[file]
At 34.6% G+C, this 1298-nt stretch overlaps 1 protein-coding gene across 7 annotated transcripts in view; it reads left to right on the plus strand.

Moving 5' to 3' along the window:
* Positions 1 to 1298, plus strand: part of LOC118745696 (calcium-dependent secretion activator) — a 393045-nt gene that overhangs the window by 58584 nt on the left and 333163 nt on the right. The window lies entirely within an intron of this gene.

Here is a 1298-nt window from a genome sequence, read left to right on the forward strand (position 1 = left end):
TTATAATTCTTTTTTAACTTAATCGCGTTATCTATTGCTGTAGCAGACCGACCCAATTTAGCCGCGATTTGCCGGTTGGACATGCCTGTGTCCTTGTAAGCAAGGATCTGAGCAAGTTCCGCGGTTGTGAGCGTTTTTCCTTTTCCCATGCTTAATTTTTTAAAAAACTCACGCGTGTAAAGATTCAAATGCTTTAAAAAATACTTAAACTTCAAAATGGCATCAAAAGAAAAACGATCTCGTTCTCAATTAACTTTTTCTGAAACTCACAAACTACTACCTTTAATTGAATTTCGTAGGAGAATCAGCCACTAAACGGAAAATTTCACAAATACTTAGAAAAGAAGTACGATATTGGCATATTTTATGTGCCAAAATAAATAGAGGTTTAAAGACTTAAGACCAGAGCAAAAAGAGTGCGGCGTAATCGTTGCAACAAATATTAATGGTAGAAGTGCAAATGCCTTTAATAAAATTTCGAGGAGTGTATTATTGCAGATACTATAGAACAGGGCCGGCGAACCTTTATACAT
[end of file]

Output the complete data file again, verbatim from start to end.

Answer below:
At 34.6% G+C, this 1298-nt stretch overlaps 1 protein-coding gene across 7 annotated transcripts in view; it reads left to right on the plus strand.

Moving 5' to 3' along the window:
* Positions 1 to 1298, plus strand: part of LOC118745696 (calcium-dependent secretion activator) — a 393045-nt gene that overhangs the window by 58584 nt on the left and 333163 nt on the right. The window lies entirely within an intron of this gene.

Here is a 1298-nt window from a genome sequence, read left to right on the forward strand (position 1 = left end):
TTATAATTCTTTTTTAACTTAATCGCGTTATCTATTGCTGTAGCAGACCGACCCAATTTAGCCGCGATTTGCCGGTTGGACATGCCTGTGTCCTTGTAAGCAAGGATCTGAGCAAGTTCCGCGGTTGTGAGCGTTTTTCCTTTTCCCATGCTTAATTTTTTAAAAAACTCACGCGTGTAAAGATTCAAATGCTTTAAAAAATACTTAAACTTCAAAATGGCATCAAAAGAAAAACGATCTCGTTCTCAATTAACTTTTTCTGAAACTCACAAACTACTACCTTTAATTGAATTTCGTAGGAGAATCAGCCACTAAACGGAAAATTTCACAAATACTTAGAAAAGAAGTACGATATTGGCATATTTTATGTGCCAAAATAAATAGAGGTTTAAAGACTTAAGACCAGAGCAAAAAGAGTGCGGCGTAATCGTTGCAACAAATATTAATGGTAGAAGTGCAAATGCCTTTAATAAAATTTCGAGGAGTGTATTATTGCAGATACTATAGAACAGGGCCGGCGAACCTTTATACAT